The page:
Archive for the ‘Weill Medical College’ Category

Protein_CACNA1C_PDB_2be6
Structure of the CACNA1C gene product, a calcium channel named Cav1.2, which is one of 4 genes that has now been found to be genetically held in common amongst schizophrenia, bipolar disorder, autism, major depression and attention deficit hyperactivity disoder. Groundbreaking work on the role of this protein on anxiety and other forms of behavior related to mental illness has previously been established in the Rajadhyaksha laboratory at Weill Cornell Medical Center.
http://weill.cornell.edu/research/arajadhyaksha/

http://www.ncbi.nlm.nih.gov/pmc/articles/PMC3481072/
http://www.ncbi.nlm.nih.gov/pmc/articles/PMC3192195/
http://www.ncbi.nlm.nih.gov/pmc/articles/PMC3077109/

From the New York Times:
The psychiatric illnesses seem very different — schizophrenia, bipolar disorder, autism, major depression and attention deficit hyperactivity disorder. Yet they share several genetic glitches that can nudge the brain along a path to mental illness, researchers report. Which disease, if any, develops is thought to depend on other genetic or environmental factors.

Their study, published online Wednesday in the Lancet, was based on an examination of genetic data from more than 60,000 people worldwide. Its authors say it is the largest genetic study yet of psychiatric disorders. The findings strengthen an emerging view of mental illness that aims to make diagnoses based on the genetic aberrations underlying diseases instead of on the disease symptoms.

Two of the aberrations discovered in the new study were in genes used in a major signaling system in the brain, giving clues to processes that might go awry and suggestions of how to treat the diseases.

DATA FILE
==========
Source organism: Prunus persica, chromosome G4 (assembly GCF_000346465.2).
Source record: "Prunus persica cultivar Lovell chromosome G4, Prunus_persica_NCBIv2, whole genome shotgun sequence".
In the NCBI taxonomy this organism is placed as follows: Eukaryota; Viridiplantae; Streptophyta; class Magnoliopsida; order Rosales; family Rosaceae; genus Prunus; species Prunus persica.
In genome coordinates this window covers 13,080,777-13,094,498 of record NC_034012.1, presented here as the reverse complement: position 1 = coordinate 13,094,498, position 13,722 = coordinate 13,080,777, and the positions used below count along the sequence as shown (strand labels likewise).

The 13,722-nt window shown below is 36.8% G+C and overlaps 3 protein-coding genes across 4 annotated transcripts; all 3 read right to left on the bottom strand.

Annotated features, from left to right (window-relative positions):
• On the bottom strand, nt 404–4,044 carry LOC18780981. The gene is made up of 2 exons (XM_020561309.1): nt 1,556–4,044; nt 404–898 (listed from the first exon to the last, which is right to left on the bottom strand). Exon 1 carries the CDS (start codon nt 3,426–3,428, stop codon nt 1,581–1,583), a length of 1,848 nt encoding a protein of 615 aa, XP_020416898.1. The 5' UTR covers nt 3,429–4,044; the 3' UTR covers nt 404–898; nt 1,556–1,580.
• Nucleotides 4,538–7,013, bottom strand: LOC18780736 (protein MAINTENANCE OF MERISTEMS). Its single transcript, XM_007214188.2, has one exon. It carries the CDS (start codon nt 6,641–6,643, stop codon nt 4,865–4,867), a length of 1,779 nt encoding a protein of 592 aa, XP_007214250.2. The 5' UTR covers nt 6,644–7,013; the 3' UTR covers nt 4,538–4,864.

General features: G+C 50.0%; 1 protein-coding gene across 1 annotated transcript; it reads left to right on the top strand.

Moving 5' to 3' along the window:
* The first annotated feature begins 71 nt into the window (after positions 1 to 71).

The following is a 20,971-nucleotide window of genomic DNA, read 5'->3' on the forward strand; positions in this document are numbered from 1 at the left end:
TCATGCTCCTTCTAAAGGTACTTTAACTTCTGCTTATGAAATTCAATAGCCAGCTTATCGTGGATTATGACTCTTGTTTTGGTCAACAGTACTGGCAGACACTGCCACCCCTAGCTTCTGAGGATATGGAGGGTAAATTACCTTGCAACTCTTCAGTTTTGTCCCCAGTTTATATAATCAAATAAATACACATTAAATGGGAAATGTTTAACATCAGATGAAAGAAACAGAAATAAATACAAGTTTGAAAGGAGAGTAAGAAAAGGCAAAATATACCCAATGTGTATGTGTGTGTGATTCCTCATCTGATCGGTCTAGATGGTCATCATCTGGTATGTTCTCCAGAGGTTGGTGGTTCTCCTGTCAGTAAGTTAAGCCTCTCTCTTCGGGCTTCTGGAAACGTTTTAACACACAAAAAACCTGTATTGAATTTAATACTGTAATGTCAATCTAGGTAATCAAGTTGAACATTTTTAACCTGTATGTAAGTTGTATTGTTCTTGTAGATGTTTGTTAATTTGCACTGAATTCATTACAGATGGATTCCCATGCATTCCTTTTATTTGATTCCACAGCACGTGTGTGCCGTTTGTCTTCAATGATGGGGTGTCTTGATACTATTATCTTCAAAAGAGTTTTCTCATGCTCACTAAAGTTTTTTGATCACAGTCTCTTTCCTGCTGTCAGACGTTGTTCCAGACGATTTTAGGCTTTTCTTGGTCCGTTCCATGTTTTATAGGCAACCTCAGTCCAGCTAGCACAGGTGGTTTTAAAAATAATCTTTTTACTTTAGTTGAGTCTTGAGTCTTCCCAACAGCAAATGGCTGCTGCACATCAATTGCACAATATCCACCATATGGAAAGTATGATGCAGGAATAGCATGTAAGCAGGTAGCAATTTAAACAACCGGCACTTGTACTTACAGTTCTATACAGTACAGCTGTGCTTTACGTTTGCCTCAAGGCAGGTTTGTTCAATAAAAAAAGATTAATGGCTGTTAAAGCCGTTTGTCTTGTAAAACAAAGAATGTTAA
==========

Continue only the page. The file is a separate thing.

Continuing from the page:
“What we identified here is probably just the tip of an iceberg,” said Dr. Jordan Smoller, lead author of the paper and a professor of psychiatry at Harvard Medical School and Massachusetts General Hospital. “As these studies grow we expect to find additional genes that might overlap.”

The new study does not mean that the genetics of psychiatric disorders are simple. Researchers say there seem to be hundreds of genes involved and the gene variations discovered in the new study confer only a small risk of psychiatric disease.

Steven McCarroll, director of genetics for the Stanley Center for Psychiatric Research at the Broad Institute of Harvard and M.I.T., said it was significant that the researchers had found common genetic factors that pointed to a specific signaling system.

“It is very important that these were not just random hits on the dartboard of the genome,” said Dr. McCarroll, who was not involved in the new study.

The work began in 2007 when a large group of researchers began investigating genetic data generated by studies in 19 countries and including 33,332 people with psychiatric illnesses and 27,888 people free of the illnesses for comparison. The researchers studied scans of people’s DNA, looking for variations in any of several million places along the long stretch of genetic material containing three billion DNA letters. The question: Did people with psychiatric illnesses tend to have a distinctive DNA pattern in any of those locations?

Researchers had already seen some clues of overlapping genetic effects in identical twins. One twin might have schizophrenia while the other had bipolar disorder. About six years ago, around the time the new study began, researchers had examined the genes of a few rare families in which psychiatric disorders seemed especially prevalent. They found a few unusual disruptions of chromosomes that were linked to psychiatric illnesses. But what surprised them was that while one person with the aberration might get one disorder, a relative with the same mutation got a different one.

Jonathan Sebat, chief of the Beyster Center for Molecular Genomics of Neuropsychiatric Diseases at the University of California, San Diego, and one of the discoverers of this effect, said that work on these rare genetic aberrations had opened his eyes. “Two different diagnoses can have the same genetic risk factor,” he said.

In fact, the new paper reports, distinguishing psychiatric diseases by their symptoms has long been difficult. Autism, for example, was once called childhood schizophrenia. It was not until the 1970s that autism was distinguished as a separate disorder.

But Dr. Sebat, who did not work on the new study, said that until now it was not clear whether the rare families he and others had studied were an exception or whether they were pointing to a rule about multiple disorders arising from a single genetic glitch.